As I began writing it, I found that the musical ideas that I chose to work with demanded extensive development and a well-shaped harmonic basis for that development. This led me, with great reservations at first and even greater disbelief, to the use of sonata form and caused me to confront using all the above elements head on, at once, in this abstractly formed composition. This felt especially new to me since so much of my work in the past derived its inspiration from images or texts. What convinced me to use the form, however, was the organic way that it developed from the musical ideas themselves.
The form of the first movement follows the traditional exposition-development-recapitulation "formula." Unlike older sonata movements, most of the conflict and development occurs in the exposition and recap. The development section here is harmonically relaxed and mostly lyrical, acting as an extended interruption between the two larger sections. For those interested in a more detailed view of the first movement's form, see below (others may skip without fear to the next paragraph).
I. Exposition: Theme 1 (alternates between pairs of instruments). Contrasting Section (Rhythmic Music A) ending in Climax on Theme 1 variant-- transition to Theme 2 (solo viola, then solo violin 1). Rhythmic Music B (variant of end of first climax). Climax with Theme 1 variant. Closing Section.
II. Development: Transition. Four solos which develop Theme 1 (separated by brief contrasting sections). Re- Transition.
Ill. Recapitulation: Theme 1 (shortened and varied). Contrasting Section (Rhythmic Section A) ending in Climax on Theme 1 variant. Theme 2 and Rhythmic Section B developed simultaneously. Closing Section variant. Harmonic Culmination. Coda.
The second movement musica celestis, is inspired by the medieval conception of that phrase which refers to the singing of the angels in heaven in praise of God without end. "The office of singing pleases God if it is performed with an attentive mind, when in this way we imitate the choirs of angels who are said to sing the Lord's praises without ceasing." (Aurelian of Réöme, translated by Barbara Newman) I don't particularly believe in angels, but found this to be a potent image that has been reinforced by listening to a good deal of medieval music, especially the soaring work of Hildegard of Bingen (1098-1179). This movement follows a simple, spacious melody and harmonic pattern through a number of variations (like a passacaglia) and modulations, and is framed by an introduction and codas. The Scherzo is made of bits and scraps of things, while the Trio is based on a nonexistent ländler. The fourth movement, Quasi una Danza, begins in a halting fashion but develops a dance-like sense as it goes on.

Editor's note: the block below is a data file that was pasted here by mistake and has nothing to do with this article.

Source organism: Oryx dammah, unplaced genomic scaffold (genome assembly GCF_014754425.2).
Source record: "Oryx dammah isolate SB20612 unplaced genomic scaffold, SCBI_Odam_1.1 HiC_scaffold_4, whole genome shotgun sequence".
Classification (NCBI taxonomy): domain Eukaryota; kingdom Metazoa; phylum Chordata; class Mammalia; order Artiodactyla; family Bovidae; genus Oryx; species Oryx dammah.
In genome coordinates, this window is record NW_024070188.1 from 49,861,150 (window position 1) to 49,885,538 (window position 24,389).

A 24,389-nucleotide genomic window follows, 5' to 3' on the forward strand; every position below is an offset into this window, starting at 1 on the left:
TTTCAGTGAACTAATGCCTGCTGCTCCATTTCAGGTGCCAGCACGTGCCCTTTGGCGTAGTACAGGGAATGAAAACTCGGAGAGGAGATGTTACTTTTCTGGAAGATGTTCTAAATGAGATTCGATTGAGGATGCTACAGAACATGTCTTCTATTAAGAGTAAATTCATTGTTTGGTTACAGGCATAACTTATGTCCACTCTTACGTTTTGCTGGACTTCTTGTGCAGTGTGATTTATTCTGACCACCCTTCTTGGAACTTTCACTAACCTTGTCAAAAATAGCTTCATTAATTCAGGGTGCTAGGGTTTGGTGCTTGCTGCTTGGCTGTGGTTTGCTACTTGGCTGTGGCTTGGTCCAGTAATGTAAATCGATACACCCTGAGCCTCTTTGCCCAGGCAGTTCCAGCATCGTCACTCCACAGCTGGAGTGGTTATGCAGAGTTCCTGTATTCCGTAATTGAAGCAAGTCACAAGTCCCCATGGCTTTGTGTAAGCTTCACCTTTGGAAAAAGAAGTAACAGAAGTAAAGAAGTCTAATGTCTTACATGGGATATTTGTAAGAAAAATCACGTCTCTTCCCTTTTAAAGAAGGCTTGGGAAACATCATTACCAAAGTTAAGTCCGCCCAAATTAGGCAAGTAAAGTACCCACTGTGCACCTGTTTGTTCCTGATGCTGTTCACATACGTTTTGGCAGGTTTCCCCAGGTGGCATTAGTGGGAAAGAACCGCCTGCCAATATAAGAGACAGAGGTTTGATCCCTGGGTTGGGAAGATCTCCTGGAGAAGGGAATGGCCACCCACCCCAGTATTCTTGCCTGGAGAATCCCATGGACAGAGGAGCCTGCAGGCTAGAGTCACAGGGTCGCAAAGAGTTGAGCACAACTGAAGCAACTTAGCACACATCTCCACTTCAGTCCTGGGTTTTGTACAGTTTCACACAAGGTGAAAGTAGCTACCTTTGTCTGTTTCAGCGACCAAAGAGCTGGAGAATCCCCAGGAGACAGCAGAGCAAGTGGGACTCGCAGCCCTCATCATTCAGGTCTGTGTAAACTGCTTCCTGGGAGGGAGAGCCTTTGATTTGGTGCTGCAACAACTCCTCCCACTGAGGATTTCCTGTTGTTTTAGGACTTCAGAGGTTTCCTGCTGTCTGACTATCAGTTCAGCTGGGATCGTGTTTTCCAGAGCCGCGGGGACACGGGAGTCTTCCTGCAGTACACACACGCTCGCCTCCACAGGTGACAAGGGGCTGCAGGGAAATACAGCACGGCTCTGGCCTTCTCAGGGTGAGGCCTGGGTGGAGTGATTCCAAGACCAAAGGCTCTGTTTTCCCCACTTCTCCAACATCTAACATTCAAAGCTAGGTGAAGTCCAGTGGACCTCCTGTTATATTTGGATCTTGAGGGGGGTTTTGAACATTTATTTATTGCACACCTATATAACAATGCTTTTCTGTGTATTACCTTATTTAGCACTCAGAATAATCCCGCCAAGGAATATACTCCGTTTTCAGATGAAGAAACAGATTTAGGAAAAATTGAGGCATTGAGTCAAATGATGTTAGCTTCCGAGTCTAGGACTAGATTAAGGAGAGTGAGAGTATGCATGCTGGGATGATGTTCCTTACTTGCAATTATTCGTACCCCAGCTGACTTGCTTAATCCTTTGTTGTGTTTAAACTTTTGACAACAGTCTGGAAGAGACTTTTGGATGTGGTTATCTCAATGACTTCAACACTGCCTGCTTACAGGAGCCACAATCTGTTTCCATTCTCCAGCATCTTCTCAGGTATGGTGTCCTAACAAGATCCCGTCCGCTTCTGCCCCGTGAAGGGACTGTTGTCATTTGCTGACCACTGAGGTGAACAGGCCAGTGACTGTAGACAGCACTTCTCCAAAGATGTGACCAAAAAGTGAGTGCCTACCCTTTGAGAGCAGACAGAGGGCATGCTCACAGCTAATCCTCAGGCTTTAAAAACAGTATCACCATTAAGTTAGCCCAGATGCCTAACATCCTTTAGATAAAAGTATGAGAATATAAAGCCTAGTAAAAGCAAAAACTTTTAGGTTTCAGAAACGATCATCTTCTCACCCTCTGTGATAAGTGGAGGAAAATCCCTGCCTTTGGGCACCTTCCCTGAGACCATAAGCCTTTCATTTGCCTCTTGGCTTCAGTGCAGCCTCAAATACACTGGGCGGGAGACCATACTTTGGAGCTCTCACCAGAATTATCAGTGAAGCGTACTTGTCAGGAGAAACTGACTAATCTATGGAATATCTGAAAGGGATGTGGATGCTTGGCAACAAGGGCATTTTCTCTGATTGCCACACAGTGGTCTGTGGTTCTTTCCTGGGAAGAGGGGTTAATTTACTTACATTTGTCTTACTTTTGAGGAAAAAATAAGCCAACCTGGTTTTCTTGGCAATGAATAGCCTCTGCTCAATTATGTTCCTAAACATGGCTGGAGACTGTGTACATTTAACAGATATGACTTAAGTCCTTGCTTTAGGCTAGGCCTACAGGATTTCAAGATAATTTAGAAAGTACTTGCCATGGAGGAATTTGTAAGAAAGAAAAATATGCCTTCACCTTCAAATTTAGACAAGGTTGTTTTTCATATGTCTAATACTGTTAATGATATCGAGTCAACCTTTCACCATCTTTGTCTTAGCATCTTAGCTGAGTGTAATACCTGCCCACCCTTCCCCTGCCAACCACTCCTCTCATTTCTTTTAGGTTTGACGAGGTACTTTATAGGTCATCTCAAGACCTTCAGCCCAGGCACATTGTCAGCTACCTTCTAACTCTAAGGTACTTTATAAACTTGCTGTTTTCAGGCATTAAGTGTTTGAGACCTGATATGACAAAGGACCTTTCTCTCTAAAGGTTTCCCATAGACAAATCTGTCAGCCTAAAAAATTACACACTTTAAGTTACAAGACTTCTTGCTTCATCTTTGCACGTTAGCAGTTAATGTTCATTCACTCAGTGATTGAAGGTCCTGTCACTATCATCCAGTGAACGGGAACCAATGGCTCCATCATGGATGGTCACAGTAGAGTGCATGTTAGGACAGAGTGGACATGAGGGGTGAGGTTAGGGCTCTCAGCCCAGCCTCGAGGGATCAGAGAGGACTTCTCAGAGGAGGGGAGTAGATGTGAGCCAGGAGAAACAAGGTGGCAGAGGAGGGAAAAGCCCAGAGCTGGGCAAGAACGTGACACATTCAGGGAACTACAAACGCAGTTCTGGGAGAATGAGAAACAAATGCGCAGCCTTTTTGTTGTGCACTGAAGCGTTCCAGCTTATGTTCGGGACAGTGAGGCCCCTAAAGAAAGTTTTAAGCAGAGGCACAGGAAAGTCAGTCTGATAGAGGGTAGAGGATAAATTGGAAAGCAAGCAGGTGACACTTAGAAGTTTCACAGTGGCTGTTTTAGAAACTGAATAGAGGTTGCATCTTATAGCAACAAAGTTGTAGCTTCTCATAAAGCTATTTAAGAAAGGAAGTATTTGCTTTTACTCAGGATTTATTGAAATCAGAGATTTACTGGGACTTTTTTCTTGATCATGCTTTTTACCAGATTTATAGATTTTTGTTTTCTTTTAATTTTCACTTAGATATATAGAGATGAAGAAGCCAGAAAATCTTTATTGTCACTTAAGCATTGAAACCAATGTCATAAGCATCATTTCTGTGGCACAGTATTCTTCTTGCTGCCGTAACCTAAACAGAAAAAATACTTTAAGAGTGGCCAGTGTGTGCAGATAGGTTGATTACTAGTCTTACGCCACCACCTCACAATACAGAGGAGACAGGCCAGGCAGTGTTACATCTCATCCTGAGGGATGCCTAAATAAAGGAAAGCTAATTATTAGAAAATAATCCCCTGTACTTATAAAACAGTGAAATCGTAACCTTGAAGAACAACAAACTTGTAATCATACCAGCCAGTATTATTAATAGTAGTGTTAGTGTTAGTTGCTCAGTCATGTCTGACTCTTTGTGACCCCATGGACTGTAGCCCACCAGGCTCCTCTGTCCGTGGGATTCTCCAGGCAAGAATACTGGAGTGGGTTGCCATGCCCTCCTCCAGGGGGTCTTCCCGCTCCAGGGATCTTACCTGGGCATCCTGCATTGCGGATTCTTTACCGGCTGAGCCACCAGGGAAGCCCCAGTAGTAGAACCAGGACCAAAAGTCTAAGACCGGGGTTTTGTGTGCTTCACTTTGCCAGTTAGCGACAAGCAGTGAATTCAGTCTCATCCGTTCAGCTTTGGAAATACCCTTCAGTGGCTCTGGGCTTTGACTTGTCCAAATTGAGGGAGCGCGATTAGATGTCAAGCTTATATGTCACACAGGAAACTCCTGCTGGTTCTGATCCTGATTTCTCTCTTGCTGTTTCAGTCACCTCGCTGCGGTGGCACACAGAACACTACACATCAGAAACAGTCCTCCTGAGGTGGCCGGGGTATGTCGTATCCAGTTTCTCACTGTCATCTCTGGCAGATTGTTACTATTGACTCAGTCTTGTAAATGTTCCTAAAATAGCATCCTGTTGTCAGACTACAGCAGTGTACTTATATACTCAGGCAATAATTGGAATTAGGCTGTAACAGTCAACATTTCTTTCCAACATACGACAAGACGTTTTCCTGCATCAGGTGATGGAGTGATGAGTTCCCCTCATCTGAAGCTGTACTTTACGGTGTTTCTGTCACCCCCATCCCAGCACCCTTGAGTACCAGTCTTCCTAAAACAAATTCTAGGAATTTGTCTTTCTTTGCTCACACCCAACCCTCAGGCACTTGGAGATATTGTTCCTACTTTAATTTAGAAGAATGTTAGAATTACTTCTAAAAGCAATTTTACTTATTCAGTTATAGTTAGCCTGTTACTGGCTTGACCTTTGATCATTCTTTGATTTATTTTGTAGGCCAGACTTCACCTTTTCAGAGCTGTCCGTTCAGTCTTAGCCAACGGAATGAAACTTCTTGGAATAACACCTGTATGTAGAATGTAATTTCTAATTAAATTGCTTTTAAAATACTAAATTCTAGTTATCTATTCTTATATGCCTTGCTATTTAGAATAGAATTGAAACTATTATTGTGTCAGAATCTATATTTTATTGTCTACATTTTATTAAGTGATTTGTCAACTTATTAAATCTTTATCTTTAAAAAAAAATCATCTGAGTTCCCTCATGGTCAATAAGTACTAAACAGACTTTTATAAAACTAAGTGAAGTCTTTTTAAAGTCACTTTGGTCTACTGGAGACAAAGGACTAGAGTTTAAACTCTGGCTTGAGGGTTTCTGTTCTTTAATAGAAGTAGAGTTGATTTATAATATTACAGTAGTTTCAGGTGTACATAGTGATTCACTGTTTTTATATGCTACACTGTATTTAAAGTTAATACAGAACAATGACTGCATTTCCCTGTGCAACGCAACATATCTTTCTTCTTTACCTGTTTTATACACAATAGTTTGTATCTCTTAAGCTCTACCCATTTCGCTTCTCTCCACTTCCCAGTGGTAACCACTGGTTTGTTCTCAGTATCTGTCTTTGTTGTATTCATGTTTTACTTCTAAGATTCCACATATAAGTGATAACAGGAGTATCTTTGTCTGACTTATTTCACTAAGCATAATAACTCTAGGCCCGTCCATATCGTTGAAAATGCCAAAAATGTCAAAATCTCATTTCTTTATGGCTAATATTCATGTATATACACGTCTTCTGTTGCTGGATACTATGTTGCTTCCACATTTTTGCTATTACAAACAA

String Quartet ("musica celestis") was generously commissioned by the Walter W. Naumburg Foundation. My deepest thanks to the Lark Quartet, and to Mrs. Lucy Mann, Mrs. Frances Kennedy, and the board of directors of the quartet.
—Aaron Jay Kernis
The combination of string quartet and piano makes the piano quintet a singularly powerful ensemble as it joins two self-sufficient forces in a grand partnership. Occurring far less frequently in the repertoire than string or piano quartets, the great works for this medium are equally singular and powerful coming from the likes of Schumann, Franck, Brahms, Dvo?ák, Fauré and Shostakovich as the most noteworthy examples. While Brahms’s lone Piano Quintet in f minor, Op. 34 is on the short list of masterworks, it assumed its final form only after a great deal of tinkering. It began its life in 1861 as a string quintet with two cellos. Brahms eventually destroyed this version and rescored it as a sonata for two pianos. With the feedback after several performances and the advice of his friends Clara Schumann and Joseph Joachim, Brahms finally settled on the present version for piano quintet that he published in 1865. Joachim would declare that it was the finest new chamber music work published since Schubert. A dark, mighty work of tremendous scope, it is generally considered to be Brahms’s great chamber music epic completed when he was only thirty-one.
The First movement (Allegro) is an epic all on its own. Brahms appears to provide a wealth of thematic ideas in its sprawling exposition, but careful analysis reveal that just about everything is laid out in the first eight measures and spun into a compelling narrative by Brahms’s gift for thematic variation. Essential to its success is Brahms’s skill with rhythmic complexity. Brahms exploits a rich variety of piano technique as well as the full contrapuntal resources of the string quartet. Musical lines pass from instrument to instrument and hand to hand with an almost delicate fluidity, at times interweaving multiple themes in parallel for a subtle series of echoes and premonitions. It remains dark throughout.